Strata title is a system for owning units and townhouses, which generally have a combination of private residences as well as communal spaces.
When you buy into a strata plan you buy a ‘lot’, which may include the main unit area and possibly a balcony, garage or even storage area. Other parts of the property – such as a foyer, stairways and driveways – are usually common property.
All unit owners are voting members of the owners corporation, which has the responsibility for making decisions that benefit the building and caring for things such as the land around the building, entrances, stairways and paths.
For the day-to-day decision making, owners corporations usually delegate authority to an executive committee. Owners vote on the composition of this committee each year at the annual general meeting. Often owners corporations also choose to delegate some of their power and duties to a strata manager.
The Strata Schemes Management Act governs an owners corporation’s rights and responsibilities.
The rules and regulations which bind all owners and occupiers including tenants are called by-laws. Some by-laws restrict residents’ behaviour, such as their right to keep pets on the property. The owners corporation has power to remove or change by-laws and create new ones.
The main rights and responsibilities of the owners corporation include:
Employing people who will look after the building and its common property, such as cleaners, gardeners, etc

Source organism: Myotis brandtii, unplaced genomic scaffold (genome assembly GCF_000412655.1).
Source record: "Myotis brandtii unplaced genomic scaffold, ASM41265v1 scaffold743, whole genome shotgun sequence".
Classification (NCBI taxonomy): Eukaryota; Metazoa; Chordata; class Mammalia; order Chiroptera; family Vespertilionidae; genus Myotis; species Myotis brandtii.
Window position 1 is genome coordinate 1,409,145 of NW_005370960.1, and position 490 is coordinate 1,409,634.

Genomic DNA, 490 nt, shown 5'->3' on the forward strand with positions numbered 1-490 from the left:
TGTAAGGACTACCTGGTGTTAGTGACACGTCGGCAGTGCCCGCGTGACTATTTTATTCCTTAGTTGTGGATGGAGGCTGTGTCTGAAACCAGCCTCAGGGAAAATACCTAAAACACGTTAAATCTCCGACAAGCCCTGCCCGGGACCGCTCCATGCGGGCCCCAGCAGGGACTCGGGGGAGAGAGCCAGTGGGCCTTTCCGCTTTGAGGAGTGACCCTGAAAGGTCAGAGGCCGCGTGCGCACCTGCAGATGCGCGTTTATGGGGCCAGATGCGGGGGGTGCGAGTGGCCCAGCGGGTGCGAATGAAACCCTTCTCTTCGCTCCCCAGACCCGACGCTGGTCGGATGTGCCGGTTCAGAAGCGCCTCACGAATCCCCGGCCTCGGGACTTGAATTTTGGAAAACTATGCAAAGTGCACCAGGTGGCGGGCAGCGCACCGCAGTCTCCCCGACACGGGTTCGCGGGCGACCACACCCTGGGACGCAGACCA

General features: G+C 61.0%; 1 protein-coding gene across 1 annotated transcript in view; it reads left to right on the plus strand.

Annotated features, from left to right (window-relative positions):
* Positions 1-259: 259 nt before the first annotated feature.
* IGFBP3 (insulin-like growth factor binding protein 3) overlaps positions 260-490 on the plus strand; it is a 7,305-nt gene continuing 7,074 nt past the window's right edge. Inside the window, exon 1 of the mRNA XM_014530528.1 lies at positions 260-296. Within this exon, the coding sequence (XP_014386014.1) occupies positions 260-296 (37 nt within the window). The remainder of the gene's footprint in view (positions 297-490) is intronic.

Enforcing by-laws and suing for any damage to common property
Adding or amending by-laws
Insuring the building against fire, and taking out workers compensation and public liability insurance
Keeping the building and common property in good order
Holding annual general meetings for owners
Keeping minutes of meetings and preparing accounts
Recording the owners and occupiers of lots on a strata roll
Providing information about the strata scheme to owners and mortgagees.
You have a few main obligations as an owner of strata title. These include:
Paying your rates, taxes and levies on time
Letting the owners corporation know if the owner or occupiers change
Complying with by-laws
Behaving in a way that doesn’t offend other residents and doesn’t interfere with their ‘peaceful enjoyment’ of their property
Not altering the lot without the owners corporation and the local council’s consent where appropriate.
If you want to keep a pet on the property, often the standard by-laws say you first have to ask for the consent of the owners corporation, which can’t unreasonably withhold permission. However, because the owners corporation can make its own by-laws, the rules for your property may well be different. Your solicitor can help you check this out.
If you think the owners corporation is unreasonably withholding permission for you to keep a pet, or if someone is keeping a pet without permission, you can contact NSW Fair Trading to resolve your dispute.
The best way to resolve a dispute with another owner or resident is to talk to them. If you can’t reach an understanding, you can ask NSW Fair Trading to mediate the dispute. Mediation involves resolving a dispute by negotiation through an independent mediator. Any agreement reached then binds everyone involved in the dispute.
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O’Brien Connors & Kennett Solicitors